“Come and join us, and we will show you how to predict the future”.
I tend to get invitations like this all time. Friendly people from marketing want to meet me and eventually sell tools or services to predict the future. So, it makes me wonder, if they actually have a machine to predict the future, why on earth are they spending their energy selling software and organizing events? Perhaps, you could pause for a second and consider what would you do if you had such a machine?
Although artificial intelligence has led to remarkable achievements in recent years, expectations for what the field is able and will be able to achieve in the next decade tend to run much higher than what will actually turn out to be possible. While some world-changing applications like autonomous cars are already within reach, many more are likely to remain elusive for a long time.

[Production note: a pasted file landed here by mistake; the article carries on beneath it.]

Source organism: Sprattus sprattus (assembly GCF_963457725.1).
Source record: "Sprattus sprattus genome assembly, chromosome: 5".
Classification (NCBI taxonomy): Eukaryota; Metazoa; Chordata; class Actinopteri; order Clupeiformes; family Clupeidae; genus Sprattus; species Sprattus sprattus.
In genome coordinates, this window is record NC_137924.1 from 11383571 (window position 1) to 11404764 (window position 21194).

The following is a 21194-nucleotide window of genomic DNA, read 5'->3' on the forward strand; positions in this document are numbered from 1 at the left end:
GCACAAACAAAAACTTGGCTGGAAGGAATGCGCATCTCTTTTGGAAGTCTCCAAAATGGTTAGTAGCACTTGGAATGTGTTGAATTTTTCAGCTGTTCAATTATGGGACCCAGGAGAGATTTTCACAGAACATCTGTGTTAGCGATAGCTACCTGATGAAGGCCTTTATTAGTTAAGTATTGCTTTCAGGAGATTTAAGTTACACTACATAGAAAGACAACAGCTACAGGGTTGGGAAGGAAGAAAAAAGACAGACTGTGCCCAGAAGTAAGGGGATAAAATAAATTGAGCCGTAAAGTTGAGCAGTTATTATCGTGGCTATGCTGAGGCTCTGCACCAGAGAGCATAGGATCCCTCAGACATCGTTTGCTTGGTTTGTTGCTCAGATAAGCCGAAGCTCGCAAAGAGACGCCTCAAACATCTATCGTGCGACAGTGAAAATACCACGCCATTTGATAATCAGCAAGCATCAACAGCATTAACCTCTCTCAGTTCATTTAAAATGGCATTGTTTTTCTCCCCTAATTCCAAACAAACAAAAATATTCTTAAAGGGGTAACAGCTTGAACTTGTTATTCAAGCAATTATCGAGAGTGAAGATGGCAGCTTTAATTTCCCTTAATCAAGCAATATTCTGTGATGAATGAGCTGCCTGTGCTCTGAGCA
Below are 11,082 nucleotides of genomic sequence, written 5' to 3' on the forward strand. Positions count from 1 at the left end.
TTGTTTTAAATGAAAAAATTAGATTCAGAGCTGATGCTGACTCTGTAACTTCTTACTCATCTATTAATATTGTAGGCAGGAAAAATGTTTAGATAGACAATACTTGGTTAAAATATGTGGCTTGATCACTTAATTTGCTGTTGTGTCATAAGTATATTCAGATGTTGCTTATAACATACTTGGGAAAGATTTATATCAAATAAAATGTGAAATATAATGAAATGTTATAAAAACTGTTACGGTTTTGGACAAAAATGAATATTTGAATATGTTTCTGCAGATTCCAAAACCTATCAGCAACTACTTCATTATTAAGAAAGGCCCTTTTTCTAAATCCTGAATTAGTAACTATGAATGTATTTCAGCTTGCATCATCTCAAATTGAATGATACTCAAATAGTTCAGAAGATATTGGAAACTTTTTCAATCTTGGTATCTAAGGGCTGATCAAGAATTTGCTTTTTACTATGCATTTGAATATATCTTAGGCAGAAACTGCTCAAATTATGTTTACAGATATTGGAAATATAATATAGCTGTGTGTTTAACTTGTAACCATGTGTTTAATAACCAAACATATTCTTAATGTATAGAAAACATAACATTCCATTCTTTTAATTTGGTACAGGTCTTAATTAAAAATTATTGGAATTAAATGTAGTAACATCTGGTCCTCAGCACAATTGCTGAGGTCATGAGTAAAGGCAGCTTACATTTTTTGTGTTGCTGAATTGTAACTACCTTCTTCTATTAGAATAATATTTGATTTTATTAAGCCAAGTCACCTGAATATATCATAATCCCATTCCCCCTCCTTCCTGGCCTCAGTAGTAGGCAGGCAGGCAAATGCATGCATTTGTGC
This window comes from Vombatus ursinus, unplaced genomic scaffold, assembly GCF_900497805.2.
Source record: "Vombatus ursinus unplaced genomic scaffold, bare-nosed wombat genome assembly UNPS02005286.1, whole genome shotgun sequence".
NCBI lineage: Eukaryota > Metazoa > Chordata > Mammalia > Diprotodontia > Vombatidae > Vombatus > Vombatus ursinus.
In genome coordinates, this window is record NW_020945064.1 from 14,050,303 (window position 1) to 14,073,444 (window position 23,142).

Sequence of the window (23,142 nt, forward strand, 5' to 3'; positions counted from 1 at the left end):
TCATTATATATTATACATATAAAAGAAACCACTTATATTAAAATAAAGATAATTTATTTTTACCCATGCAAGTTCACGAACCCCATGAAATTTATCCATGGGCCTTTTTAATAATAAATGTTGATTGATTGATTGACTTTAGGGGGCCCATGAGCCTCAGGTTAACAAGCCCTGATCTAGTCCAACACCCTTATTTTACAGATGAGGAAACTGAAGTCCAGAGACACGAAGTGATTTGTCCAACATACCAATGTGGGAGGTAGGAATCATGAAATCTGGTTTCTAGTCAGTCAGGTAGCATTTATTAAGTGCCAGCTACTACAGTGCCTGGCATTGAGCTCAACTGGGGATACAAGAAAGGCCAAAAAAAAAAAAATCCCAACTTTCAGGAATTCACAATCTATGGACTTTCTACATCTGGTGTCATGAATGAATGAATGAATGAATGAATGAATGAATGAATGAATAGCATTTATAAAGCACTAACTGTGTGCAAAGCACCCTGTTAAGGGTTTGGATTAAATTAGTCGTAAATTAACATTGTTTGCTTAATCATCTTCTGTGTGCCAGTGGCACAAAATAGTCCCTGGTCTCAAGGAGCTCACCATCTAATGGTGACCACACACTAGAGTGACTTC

We already have seen in the previous section how Time Series Modeling with the help of ARIMA can be realized.
In the last few years, there have been more attempts at a fresh approach to statistical time-series forecasting using the increasingly accessible tools of machine learning. This means methods like neural networks and extreme gradient boosting, as supplements or even replacements of the more traditional tools like auto-regressive integrated moving average (ARIMA) models.
A lot of people are using the terms Artificial Intelligence and Machine Learning interchangeably or to mean different things. This adds confusion to the complexity of modern technology.
When Google DeepMind’s AlphaGo program defeated South Korean Master Lee Se-dol in the board game Go, the terms AI, machine learning, and deep learning were used in the media to describe how DeepMind won. And all three are part of the reason why AlphaGo trounced Lee Se-Dol. But they are not the same things.